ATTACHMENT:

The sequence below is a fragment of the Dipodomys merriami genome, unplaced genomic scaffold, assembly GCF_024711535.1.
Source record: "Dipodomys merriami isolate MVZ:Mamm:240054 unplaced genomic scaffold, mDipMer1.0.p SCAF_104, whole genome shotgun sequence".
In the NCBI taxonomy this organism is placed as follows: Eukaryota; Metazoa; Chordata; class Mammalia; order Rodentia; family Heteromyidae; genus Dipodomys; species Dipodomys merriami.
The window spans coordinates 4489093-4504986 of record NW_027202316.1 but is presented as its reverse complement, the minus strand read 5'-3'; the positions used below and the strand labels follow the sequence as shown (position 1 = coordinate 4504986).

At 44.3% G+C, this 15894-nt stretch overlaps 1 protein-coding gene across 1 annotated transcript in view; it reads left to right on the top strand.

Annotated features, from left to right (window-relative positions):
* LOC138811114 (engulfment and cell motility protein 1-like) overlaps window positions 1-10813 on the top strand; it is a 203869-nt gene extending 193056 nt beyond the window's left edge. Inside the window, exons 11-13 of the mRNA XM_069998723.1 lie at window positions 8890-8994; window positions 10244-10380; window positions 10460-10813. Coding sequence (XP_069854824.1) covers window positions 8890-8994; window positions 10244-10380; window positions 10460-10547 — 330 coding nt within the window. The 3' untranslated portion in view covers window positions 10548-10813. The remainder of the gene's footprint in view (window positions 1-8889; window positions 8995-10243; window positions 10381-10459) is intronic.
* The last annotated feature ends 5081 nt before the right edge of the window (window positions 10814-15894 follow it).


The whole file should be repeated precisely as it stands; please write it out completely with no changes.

The sequence below is a fragment of the Dipodomys merriami genome, unplaced genomic scaffold, assembly GCF_024711535.1.
Source record: "Dipodomys merriami isolate MVZ:Mamm:240054 unplaced genomic scaffold, mDipMer1.0.p SCAF_104, whole genome shotgun sequence".
In the NCBI taxonomy this organism is placed as follows: Eukaryota; Metazoa; Chordata; class Mammalia; order Rodentia; family Heteromyidae; genus Dipodomys; species Dipodomys merriami.
The window spans coordinates 4489093-4504986 of record NW_027202316.1 but is presented as its reverse complement, the minus strand read 5'-3'; the positions used below and the strand labels follow the sequence as shown (position 1 = coordinate 4504986).

At 44.3% G+C, this 15894-nt stretch overlaps 1 protein-coding gene across 1 annotated transcript in view; it reads left to right on the top strand.

Annotated features, from left to right (window-relative positions):
* LOC138811114 (engulfment and cell motility protein 1-like) overlaps window positions 1-10813 on the top strand; it is a 203869-nt gene extending 193056 nt beyond the window's left edge. Inside the window, exons 11-13 of the mRNA XM_069998723.1 lie at window positions 8890-8994; window positions 10244-10380; window positions 10460-10813. Coding sequence (XP_069854824.1) covers window positions 8890-8994; window positions 10244-10380; window positions 10460-10547 — 330 coding nt within the window. The 3' untranslated portion in view covers window positions 10548-10813. The remainder of the gene's footprint in view (window positions 1-8889; window positions 8995-10243; window positions 10381-10459) is intronic.
* The last annotated feature ends 5081 nt before the right edge of the window (window positions 10814-15894 follow it).